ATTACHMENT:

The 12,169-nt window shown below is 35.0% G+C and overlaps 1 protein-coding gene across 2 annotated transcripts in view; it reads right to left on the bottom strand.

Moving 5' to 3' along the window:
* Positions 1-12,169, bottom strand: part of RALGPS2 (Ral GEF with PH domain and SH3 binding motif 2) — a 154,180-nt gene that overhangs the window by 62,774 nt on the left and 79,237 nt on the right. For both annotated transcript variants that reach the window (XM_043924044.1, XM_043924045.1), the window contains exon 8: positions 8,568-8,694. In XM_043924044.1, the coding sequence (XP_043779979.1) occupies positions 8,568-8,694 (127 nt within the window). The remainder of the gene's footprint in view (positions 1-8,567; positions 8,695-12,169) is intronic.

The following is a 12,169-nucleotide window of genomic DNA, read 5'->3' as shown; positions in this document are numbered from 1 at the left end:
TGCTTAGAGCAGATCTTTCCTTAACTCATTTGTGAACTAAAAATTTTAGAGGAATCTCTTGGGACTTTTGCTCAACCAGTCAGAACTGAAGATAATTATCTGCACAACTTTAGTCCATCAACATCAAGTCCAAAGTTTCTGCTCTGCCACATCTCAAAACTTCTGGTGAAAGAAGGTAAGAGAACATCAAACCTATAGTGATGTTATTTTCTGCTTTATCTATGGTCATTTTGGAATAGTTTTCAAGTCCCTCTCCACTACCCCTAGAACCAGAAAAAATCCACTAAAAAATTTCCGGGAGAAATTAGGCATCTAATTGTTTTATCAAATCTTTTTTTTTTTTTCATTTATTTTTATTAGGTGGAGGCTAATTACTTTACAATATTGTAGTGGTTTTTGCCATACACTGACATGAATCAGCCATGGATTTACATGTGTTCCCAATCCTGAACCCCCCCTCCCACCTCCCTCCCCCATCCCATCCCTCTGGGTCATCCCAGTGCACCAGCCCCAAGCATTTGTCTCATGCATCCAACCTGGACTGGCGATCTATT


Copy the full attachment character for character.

The 12,169-nt window shown below is 35.0% G+C and overlaps 1 protein-coding gene across 2 annotated transcripts in view; it reads right to left on the bottom strand.

Moving 5' to 3' along the window:
* Positions 1-12,169, bottom strand: part of RALGPS2 (Ral GEF with PH domain and SH3 binding motif 2) — a 154,180-nt gene that overhangs the window by 62,774 nt on the left and 79,237 nt on the right. For both annotated transcript variants that reach the window (XM_043924044.1, XM_043924045.1), the window contains exon 8: positions 8,568-8,694. In XM_043924044.1, the coding sequence (XP_043779979.1) occupies positions 8,568-8,694 (127 nt within the window). The remainder of the gene's footprint in view (positions 1-8,567; positions 8,695-12,169) is intronic.

The following is a 12,169-nucleotide window of genomic DNA, read 5'->3' as shown; positions in this document are numbered from 1 at the left end:
TGCTTAGAGCAGATCTTTCCTTAACTCATTTGTGAACTAAAAATTTTAGAGGAATCTCTTGGGACTTTTGCTCAACCAGTCAGAACTGAAGATAATTATCTGCACAACTTTAGTCCATCAACATCAAGTCCAAAGTTTCTGCTCTGCCACATCTCAAAACTTCTGGTGAAAGAAGGTAAGAGAACATCAAACCTATAGTGATGTTATTTTCTGCTTTATCTATGGTCATTTTGGAATAGTTTTCAAGTCCCTCTCCACTACCCCTAGAACCAGAAAAAATCCACTAAAAAATTTCCGGGAGAAATTAGGCATCTAATTGTTTTATCAAATCTTTTTTTTTTTTTCATTTATTTTTATTAGGTGGAGGCTAATTACTTTACAATATTGTAGTGGTTTTTGCCATACACTGACATGAATCAGCCATGGATTTACATGTGTTCCCAATCCTGAACCCCCCCTCCCACCTCCCTCCCCCATCCCATCCCTCTGGGTCATCCCAGTGCACCAGCCCCAAGCATTTGTCTCATGCATCCAACCTGGACTGGCGATCTATT